Emerald Isle at night

The auction of the 126-foot Emerald Isle did not go as anticipated last week, with the minimum bid failing to be reached. But there is still a chance the yacht will sell.

Built by Christensen Shipyards in 1992, Emerald Isle attracted a high bid of $2 million, but the minimum bid had been set at $2.85 million. She features an on-deck master suite plus three guest staterooms, one of which is full beam, and reportedly cost $7 million to build. There are also crew’s quarters for six, all below decks.

Emerald Isle was being offered jointly by J.P. King Auction Company, an auction marketing firm, and Yacht Auction Group, which has overseen the sale of boating-related and other luxury assets. Previously, the yacht, which underwent a $2-million refit in 2009, had been offered for sale through traditional brokerage channels but didn’t sell.

Even though the auction didn’t work as planned, Caley King Newberry, communications director for J.P. King, tells me that negotiations are underway with potential buyers. “As with any of our auctions that, for whatever reason, may not sell that day, our team immediately gets to work on selling it in private negotiations,” she explains. Perhaps those individuals have the same cruising goals in mind as the family that has enjoyed Emerald Isle since launch. In fact, Bonnie Harvey, the owner, says, “Emerald Isle was special for us because it was big enough to be roomy, yet it was small enough that we could go into areas that other boats could not go.” She also adds, “It was like home.”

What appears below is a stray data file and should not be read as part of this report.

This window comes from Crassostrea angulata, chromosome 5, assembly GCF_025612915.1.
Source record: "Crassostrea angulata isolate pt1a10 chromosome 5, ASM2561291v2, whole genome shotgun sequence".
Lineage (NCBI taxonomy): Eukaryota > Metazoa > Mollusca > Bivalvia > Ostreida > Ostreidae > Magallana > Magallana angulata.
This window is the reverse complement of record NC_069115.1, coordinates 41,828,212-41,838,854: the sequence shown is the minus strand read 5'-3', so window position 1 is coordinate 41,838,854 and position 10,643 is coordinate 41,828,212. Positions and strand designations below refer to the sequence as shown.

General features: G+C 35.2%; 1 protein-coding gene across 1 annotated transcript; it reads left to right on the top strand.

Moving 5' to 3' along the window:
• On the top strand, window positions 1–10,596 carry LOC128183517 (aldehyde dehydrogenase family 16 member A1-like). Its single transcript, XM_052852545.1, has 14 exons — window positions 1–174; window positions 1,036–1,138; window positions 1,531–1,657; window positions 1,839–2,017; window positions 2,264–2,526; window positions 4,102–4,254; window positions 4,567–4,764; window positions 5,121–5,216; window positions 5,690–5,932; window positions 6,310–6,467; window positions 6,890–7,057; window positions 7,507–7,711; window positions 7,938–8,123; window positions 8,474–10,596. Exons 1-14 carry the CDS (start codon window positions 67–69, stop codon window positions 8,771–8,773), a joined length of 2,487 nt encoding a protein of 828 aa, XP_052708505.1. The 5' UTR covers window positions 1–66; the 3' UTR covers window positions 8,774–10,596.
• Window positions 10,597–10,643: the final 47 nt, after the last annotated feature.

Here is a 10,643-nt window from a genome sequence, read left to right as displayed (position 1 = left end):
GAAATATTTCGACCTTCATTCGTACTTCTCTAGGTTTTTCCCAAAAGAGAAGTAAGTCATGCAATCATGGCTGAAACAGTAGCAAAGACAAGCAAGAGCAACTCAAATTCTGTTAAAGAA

I’m continuing to follow the story and will update accordingly.